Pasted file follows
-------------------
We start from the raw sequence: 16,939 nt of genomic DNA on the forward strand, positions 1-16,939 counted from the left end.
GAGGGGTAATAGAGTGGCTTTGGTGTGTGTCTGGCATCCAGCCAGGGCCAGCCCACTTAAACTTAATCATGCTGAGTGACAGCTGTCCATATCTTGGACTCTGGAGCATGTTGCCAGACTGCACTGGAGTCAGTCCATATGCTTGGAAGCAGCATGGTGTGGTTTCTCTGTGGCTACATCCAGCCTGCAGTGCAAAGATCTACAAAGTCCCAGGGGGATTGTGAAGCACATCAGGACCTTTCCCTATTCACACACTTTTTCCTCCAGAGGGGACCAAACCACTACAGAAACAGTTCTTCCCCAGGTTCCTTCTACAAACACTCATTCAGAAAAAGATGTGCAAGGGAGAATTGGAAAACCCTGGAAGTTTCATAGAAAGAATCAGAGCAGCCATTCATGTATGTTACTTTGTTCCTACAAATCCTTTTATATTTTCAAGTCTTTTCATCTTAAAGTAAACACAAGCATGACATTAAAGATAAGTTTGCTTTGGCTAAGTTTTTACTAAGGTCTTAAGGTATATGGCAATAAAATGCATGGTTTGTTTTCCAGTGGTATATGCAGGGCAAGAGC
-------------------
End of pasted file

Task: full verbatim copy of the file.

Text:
We start from the raw sequence: 16,939 nt of genomic DNA on the forward strand, positions 1-16,939 counted from the left end.
GAGGGGTAATAGAGTGGCTTTGGTGTGTGTCTGGCATCCAGCCAGGGCCAGCCCACTTAAACTTAATCATGCTGAGTGACAGCTGTCCATATCTTGGACTCTGGAGCATGTTGCCAGACTGCACTGGAGTCAGTCCATATGCTTGGAAGCAGCATGGTGTGGTTTCTCTGTGGCTACATCCAGCCTGCAGTGCAAAGATCTACAAAGTCCCAGGGGGATTGTGAAGCACATCAGGACCTTTCCCTATTCACACACTTTTTCCTCCAGAGGGGACCAAACCACTACAGAAACAGTTCTTCCCCAGGTTCCTTCTACAAACACTCATTCAGAAAAAGATGTGCAAGGGAGAATTGGAAAACCCTGGAAGTTTCATAGAAAGAATCAGAGCAGCCATTCATGTATGTTACTTTGTTCCTACAAATCCTTTTATATTTTCAAGTCTTTTCATCTTAAAGTAAACACAAGCATGACATTAAAGATAAGTTTGCTTTGGCTAAGTTTTTACTAAGGTCTTAAGGTATATGGCAATAAAATGCATGGTTTGTTTTCCAGTGGTATATGCAGGGCAAGAGC